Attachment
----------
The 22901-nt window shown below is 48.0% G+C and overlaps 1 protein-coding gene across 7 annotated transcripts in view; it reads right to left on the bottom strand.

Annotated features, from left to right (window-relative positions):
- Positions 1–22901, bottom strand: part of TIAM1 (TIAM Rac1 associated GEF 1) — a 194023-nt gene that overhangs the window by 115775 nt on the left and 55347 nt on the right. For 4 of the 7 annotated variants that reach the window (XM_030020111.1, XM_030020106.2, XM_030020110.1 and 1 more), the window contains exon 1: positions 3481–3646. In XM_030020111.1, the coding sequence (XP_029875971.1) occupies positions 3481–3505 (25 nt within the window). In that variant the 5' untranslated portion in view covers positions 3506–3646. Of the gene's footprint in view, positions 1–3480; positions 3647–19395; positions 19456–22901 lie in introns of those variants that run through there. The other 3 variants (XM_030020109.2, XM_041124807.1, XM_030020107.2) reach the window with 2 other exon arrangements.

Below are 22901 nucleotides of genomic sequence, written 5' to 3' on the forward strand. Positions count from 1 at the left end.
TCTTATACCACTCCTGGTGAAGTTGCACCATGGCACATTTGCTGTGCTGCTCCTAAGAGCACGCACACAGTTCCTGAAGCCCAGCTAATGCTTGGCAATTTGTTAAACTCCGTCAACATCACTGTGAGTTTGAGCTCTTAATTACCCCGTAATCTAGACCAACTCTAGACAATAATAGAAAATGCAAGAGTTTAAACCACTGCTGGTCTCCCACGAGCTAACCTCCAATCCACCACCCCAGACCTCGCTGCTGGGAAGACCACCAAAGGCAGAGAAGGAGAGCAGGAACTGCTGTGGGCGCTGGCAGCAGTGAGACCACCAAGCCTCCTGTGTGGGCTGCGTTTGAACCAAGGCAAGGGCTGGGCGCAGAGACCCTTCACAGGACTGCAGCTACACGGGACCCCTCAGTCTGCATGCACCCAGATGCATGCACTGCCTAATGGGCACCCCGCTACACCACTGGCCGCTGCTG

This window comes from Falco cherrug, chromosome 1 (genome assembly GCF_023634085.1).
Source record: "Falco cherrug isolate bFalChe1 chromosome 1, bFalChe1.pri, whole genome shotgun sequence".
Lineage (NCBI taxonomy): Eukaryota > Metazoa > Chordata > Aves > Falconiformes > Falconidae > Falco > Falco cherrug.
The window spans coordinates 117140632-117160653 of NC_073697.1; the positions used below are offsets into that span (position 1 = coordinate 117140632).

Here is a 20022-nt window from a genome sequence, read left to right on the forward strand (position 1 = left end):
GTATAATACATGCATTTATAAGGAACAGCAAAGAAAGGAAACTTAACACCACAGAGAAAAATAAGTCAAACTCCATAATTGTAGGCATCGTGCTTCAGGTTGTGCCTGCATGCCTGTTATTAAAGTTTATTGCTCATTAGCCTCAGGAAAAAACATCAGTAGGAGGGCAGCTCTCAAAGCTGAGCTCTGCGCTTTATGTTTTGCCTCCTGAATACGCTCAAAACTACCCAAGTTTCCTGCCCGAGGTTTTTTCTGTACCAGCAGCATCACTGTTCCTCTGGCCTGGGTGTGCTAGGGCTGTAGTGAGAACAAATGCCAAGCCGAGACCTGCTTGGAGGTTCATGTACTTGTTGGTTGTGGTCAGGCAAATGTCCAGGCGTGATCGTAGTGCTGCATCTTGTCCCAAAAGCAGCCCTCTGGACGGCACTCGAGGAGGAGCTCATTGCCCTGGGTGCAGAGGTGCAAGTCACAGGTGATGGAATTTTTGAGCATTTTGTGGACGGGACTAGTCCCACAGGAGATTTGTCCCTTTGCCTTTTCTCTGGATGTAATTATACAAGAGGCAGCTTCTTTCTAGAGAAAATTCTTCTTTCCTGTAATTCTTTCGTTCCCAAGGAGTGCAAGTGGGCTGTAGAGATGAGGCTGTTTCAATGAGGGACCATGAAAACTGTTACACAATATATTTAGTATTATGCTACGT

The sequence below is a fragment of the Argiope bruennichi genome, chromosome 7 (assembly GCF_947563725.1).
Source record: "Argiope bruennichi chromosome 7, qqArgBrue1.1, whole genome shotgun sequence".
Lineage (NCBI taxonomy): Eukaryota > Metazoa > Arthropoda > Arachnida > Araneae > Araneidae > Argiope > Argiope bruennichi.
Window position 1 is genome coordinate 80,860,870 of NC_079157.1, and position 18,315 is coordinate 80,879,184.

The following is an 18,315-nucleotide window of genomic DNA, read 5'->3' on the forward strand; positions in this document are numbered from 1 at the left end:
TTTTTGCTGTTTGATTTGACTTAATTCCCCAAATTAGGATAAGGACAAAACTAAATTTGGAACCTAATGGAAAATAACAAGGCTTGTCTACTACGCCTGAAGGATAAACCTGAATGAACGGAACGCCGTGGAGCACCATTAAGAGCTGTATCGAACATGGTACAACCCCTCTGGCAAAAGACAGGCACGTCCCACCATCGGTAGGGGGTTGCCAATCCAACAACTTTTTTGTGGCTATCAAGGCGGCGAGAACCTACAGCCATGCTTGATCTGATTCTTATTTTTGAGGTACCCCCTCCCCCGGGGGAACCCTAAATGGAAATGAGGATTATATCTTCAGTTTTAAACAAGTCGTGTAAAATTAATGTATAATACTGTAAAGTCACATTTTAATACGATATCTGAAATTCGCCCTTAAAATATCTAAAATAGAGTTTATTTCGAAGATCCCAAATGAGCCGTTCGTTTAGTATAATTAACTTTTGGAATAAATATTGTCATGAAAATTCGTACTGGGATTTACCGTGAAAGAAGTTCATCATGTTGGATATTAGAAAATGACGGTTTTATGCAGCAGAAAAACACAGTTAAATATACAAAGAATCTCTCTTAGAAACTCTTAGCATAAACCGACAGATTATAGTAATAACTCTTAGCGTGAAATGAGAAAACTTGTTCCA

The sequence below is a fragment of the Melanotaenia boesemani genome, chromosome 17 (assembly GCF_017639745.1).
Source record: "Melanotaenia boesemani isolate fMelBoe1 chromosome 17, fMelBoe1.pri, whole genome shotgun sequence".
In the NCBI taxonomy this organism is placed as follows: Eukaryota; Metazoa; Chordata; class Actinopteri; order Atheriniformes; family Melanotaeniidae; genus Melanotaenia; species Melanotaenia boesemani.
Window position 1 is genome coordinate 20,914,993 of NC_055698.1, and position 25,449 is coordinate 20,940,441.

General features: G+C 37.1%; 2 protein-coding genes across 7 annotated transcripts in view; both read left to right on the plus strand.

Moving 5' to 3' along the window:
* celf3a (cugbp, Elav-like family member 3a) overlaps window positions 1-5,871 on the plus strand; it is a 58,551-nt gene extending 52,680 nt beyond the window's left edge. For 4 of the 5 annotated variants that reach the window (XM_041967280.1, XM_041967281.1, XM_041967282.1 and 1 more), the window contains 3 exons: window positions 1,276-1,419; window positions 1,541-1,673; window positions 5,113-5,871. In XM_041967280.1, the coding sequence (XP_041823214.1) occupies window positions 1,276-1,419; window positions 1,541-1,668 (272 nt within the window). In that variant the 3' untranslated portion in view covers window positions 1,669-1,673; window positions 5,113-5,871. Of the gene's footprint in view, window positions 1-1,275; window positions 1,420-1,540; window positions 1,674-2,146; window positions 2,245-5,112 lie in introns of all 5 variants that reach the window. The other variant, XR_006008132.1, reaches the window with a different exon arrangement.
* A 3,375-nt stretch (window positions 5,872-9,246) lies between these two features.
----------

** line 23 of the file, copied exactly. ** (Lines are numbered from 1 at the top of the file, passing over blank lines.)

Moving 5' to 3' along the window: